Haver Analytics
Haver Analytics
Asia| May 20 2024

Economic Letter From Asia: Know the (FDI) flows

In this week's letter, we look at direct investment flows across Asian economies. We find that there has been a discernible decline in foreign direct investment (FDI) across several economies in the region in recent quarters. This dip in investment activity can be attributed to various factors, including shifts in investor sentiment towards the recipient economies.

Additionally, we explore outbound direct investment flows from these economies. Hong Kong remains the primary intermediary for mainland China's investment flows, underscoring its crucial role in facilitating cross-border investments. Conversely, Japan, boasting the world’s largest stock of net international assets, maintains a strong preference for the United States as its favored investment destination. This preference underscores the enduring ties and strategic partnerships between the two nations.

Finally we shift our focus to scrutinize specific economies in Southeast Asia, where we observe a noteworthy recovery in FDI inflows following the pandemic. We find that investor interest in pivotal themes such as the energy transition and the digital economy has played a vital role in propelling these flows. We note, nevertheless a slight retracement in these flows in 2023.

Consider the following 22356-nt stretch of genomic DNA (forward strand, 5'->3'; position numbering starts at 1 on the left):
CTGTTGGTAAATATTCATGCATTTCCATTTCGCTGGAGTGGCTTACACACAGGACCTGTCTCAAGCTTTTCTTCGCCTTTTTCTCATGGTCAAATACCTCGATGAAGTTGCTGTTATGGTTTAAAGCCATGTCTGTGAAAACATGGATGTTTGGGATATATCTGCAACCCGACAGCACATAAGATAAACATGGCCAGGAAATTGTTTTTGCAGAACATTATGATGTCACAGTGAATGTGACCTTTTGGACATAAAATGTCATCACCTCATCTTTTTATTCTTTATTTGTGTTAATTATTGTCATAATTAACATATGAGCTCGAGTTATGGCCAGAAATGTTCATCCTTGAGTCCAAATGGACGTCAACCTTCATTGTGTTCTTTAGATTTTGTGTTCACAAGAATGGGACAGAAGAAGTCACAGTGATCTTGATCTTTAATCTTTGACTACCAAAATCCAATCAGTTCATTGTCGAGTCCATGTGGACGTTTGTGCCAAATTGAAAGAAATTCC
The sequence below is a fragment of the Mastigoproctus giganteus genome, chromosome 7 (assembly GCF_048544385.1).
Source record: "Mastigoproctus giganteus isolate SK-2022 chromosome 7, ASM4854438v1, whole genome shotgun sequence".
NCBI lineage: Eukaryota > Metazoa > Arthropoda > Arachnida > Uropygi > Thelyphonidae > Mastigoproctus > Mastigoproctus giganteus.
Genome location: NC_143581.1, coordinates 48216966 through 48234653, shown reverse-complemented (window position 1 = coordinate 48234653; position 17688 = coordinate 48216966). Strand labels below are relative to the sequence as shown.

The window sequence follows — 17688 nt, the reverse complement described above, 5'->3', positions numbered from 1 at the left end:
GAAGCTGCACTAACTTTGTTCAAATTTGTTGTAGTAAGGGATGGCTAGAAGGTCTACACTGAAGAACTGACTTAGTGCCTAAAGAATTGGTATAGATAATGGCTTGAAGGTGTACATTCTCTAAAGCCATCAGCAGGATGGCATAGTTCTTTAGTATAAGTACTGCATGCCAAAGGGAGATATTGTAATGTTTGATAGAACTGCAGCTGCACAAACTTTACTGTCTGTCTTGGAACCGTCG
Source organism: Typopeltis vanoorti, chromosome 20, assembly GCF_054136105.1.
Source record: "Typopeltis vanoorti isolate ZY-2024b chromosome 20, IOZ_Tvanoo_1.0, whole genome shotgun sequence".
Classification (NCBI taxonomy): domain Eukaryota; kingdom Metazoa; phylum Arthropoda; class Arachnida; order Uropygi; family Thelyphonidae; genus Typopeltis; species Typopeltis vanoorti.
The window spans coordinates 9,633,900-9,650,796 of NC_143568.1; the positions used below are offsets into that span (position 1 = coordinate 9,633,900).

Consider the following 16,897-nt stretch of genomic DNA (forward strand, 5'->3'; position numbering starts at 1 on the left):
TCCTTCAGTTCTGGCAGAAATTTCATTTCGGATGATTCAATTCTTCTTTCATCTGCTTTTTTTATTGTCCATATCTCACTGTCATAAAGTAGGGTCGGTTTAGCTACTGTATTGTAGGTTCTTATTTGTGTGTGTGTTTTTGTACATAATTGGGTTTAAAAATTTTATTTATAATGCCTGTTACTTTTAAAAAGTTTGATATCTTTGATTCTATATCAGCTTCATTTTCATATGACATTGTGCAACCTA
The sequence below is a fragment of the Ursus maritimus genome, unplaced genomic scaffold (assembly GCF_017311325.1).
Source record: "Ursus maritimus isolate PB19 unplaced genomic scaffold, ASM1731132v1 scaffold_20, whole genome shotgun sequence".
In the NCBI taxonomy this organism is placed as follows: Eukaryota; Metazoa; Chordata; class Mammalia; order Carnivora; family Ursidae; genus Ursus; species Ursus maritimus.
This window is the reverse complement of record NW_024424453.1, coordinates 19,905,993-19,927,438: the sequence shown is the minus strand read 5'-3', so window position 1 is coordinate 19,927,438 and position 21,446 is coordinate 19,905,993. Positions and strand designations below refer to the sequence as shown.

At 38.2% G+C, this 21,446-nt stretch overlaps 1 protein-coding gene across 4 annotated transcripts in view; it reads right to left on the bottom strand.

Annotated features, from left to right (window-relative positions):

China Foreign direct investment (FDI) in China has plunged in recent months, based on the standard measure adopted by the Ministry of Commerce. Monthly actual utilized FDI has consistently shown double-digit year-on-year declines throughout the year so far, with the contraction worsening to 38.2% in March (Chart 1). Additionally, China’s direct investment liability flow plunged to under 300 billion yuan in 2023, from 1.25 trillion in 2022. Analysts attribute China’s FDI declines to various factors, including domestic growth risks and ongoing tensions with other countries, such as the United States. However, the impact on growth may be nuanced, as business investment within China is predominantly domestically sourced. The outlook on China’s broader economy however, remains uncertain, with April’s economic data presenting a mixed picture. Specifically, growth in retail sales and fixed asset investment slowed further in April, while industrial production logged an unexpected growth rebound.

Chart 1: China’s utilized FDI

There have not been major changes, however, in the destinations of direct investment flows from mainland China. Hong Kong remains the primary initial recipient, accounting for nearly 60% of these flows in 2022, as shown in Chart 2. Similarly, a significant portion of Hong Kong’s outbound FDI (59.3% in 2022) is directed towards mainland China. This data highlights Hong Kong’s role as an intermediary, with mainland firms often establishing a presence in the region to facilitate access to overseas markets. More broadly, Hong Kong continues to serve as China’s gateway to the rest of Asia and the world.

Chart 2: China’s direct investment flows abroad by destination economy

Japan Japan holds the world’s largest stock of net international assets, valued at approximately $3.4 trillion as of the end of 2023. This figure significantly surpasses those of other developed economies, such as the US and the UK, which, in contrast, maintain net international liability positions. Japan’s substantial net holdings of international assets are the result of decades of accumulating outward FDI and portfolio investments. The economy is one of the world’s main sources of outward FDI, having invested about 25.7 trillion yen ($183 billion) in 2023, as shown in Chart 3. The US has often been the main recipient of Japan’s direct investment flows, followed by the European Union and Southeast Asia.